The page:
Frederic A. Ward for the respondent. Plaintiff was lawfully upon defendant's train, and it was its duty to transport him with due care and skill. (Edgerton v. N.Y. and H. R. R. Co., 39 N.Y. 227; Nolton v. West. R. R. Co., 15 Id., 447, 449; Bissell v. M. S. R. R. Co., 22 Id., 307; Perkins v. N.Y. C. R. R. Co., 24 Id., 200; Nicholson v. Erie R. Co., 41 Id., 525; Coggs v. Bernard, Ld. Ray., 909.) The fact that plaintiff was riding gratuitously does not alter the case.
(Wells v. N.Y. C. R. R. Co., 24 N.Y. 193; P. and R. R. R. Co. v. Derby, 14 How. [U. S.], 468; Lovett v. Salem R. R. Co., 9 Al., 557; Thomas v. Winchester, 2 Seld., 401, 404, 409; Perkins v. N.Y. C. R. R. Co., 24 N.Y. 200; Nolton v. West. R. R. Co., 15 Id., 444.) Had plaintiff been a trespasser he would have had a right to be protected from a reckless exposure of his life to danger. (Sawyer v. Jackson, 5 N.Y. L. O., 380; Johnson v. Patterson, 14 Conn., 1; Paige v. Gardiner, 19 Id., 507; Bird v. Holbrook, 4 Bing., 628; Lynch v. Hardin, 1 Ad. & E. [ N. S.], 30; Daly v. N. and W. R. R. Co., 26 Conn., 591; Thomas v. Winchester, 2 Seld., 401.) The conductor of a train of cars is invested with general authority and discretion, and his acts bind his employers. (Clark v. Eighth Ave. R. R. Co., 36 N.Y. 135; Carroll v. N.Y. and N. H. R. R. Co., 1 Duer, 580; Stbt. New World v. King, 16 How., 469.) The acts of the conductor were merely negligent, and for such acts an employer is always liable. (Isaacs v. Third Ave. R. R. Co., 47 N.Y. 126; Lack. R. R. Co. v. Chenewith, 52 Penn., 383; Weed v. Pan. R. R. Co., 17 N.Y. 368; Sanford v. Eighth Ave. R. R. Co., 23 Id., 346; P. and R. R. R. Co. v. Derby, 14 How., 468; Carrol v. N.Y. and N. H. R. R. Co., 1 Duer, 580; Spooner v. Bklyn. City R. R. Co., September, 1873.) Defendant's regulation prohibiting passengers from riding on coal trains not having been communicated to plaintiff is no defence. (L. and M. R. R. Co. v. Montgomery, 7 Ind., 476; Zemp v. W. and M. R. R. Co., 9 Rich. [ S. C.], 84; Perkins v. N.Y. C. R. R. Co., 24 N.Y. 201; Clark v. Eighth Ave. R. R. Co., 36 Id., 135; Penn. R. R. Co. v. McCloskey, 23 Penn., 532; Carrol v. N.Y. and N. H. R. R. Co., 1 Duer, 579; P. and R. R. R. Co. v. Derby, 14 How., 468; Sleath v. Wilson, 9 C. & P., 607; Hadencamp v. Second Ave. R. R. Co., 1 Swe., 500; Dunn v. G. T. R. Co., 58 Me., 187; Shear. on Neg., 324; 19 Wend., 234.)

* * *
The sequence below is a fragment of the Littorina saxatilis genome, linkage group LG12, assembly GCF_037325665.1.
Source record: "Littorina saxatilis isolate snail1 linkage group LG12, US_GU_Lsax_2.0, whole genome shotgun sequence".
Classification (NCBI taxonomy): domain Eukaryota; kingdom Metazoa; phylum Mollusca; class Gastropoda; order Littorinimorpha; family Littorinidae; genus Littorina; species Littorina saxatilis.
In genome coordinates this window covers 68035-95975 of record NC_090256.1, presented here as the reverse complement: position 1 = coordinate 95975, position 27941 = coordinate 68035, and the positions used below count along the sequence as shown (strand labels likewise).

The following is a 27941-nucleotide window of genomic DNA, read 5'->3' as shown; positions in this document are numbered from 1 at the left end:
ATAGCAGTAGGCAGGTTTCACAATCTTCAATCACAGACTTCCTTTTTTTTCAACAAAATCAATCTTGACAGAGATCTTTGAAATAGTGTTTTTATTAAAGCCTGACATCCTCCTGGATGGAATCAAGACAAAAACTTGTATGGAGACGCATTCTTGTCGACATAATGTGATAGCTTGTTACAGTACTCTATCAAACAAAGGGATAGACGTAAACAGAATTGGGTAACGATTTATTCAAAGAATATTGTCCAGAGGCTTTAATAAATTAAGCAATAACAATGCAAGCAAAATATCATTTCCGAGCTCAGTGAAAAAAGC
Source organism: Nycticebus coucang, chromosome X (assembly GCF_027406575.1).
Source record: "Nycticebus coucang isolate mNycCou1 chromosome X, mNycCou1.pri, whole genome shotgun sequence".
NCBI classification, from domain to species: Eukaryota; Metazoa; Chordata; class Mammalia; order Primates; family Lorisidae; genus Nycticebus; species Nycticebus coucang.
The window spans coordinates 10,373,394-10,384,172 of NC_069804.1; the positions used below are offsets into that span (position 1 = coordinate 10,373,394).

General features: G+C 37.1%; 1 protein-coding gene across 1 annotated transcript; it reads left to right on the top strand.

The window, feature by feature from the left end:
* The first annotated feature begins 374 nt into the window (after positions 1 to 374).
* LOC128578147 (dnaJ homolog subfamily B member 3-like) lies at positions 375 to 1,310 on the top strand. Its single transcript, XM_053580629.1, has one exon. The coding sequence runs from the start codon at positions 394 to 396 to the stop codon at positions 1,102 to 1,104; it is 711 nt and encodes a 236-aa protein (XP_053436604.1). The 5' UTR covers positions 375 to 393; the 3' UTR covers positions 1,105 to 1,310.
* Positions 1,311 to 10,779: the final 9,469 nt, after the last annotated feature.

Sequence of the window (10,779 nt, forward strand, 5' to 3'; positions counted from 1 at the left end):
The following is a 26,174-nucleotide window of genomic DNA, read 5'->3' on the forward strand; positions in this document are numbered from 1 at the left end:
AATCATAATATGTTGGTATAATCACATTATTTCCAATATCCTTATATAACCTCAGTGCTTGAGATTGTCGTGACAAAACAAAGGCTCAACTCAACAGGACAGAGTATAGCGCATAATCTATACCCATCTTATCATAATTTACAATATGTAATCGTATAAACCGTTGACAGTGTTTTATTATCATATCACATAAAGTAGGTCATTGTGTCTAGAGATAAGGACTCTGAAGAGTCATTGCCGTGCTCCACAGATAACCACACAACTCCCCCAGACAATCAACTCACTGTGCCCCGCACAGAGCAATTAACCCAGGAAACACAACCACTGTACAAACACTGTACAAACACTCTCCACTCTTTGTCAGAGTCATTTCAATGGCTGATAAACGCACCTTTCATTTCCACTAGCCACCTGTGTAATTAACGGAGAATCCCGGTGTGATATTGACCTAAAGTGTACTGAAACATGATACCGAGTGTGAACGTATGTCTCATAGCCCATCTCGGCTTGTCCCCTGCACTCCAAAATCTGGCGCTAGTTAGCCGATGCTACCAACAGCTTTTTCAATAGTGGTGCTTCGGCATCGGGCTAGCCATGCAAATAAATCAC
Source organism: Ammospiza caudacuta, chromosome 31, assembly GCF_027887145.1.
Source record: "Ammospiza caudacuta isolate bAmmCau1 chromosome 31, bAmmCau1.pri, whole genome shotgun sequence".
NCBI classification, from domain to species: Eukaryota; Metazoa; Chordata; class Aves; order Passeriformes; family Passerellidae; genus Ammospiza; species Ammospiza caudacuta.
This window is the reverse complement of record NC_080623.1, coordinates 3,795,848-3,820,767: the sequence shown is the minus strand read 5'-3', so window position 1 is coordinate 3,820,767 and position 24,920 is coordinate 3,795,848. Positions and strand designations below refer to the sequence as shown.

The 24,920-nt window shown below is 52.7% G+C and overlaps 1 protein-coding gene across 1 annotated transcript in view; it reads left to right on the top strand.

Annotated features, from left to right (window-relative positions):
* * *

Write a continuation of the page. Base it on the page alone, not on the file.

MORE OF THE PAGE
The real inquiry in the present action is, whether, under the circumstances of the case, the relation of
common carrier and passenger existed between the plaintiff and defendant. If that can be established, it is plain that the negligence of the conductor was such as to make the defendant liable for the plaintiff's injuries. It must, however, appear that the defendant was under a duty to the plaintiff to exercise care toward him. That duty can only spring up from acts of the conductor causing the relation of common carrier and passenger to exist between the parties. It is now well settled that liability in such cases is to be derived from a pre-existing duty or obligation on the part of the principal. In that case the negligence of the servant whom he employs to discharge the duty or obligation is imputable to himself, so as to render him responsible. (Smith v. Dock Company, L. R. [3 C. P.], 326; Collis v. Selden, Id., 495; Nicholson v. Erie Railway Company, 41 N.Y. 525, and cases cited in opinion of EARL, Ch. J.)
The solution of the questions at issue is not to be sought in the rules of law appertaining to common carriers. It must be obtained from the principles of the law of agency. The true inquiry is, whether the conductor, as an agent of the defendant, had the power to take the plaintiff upon the train...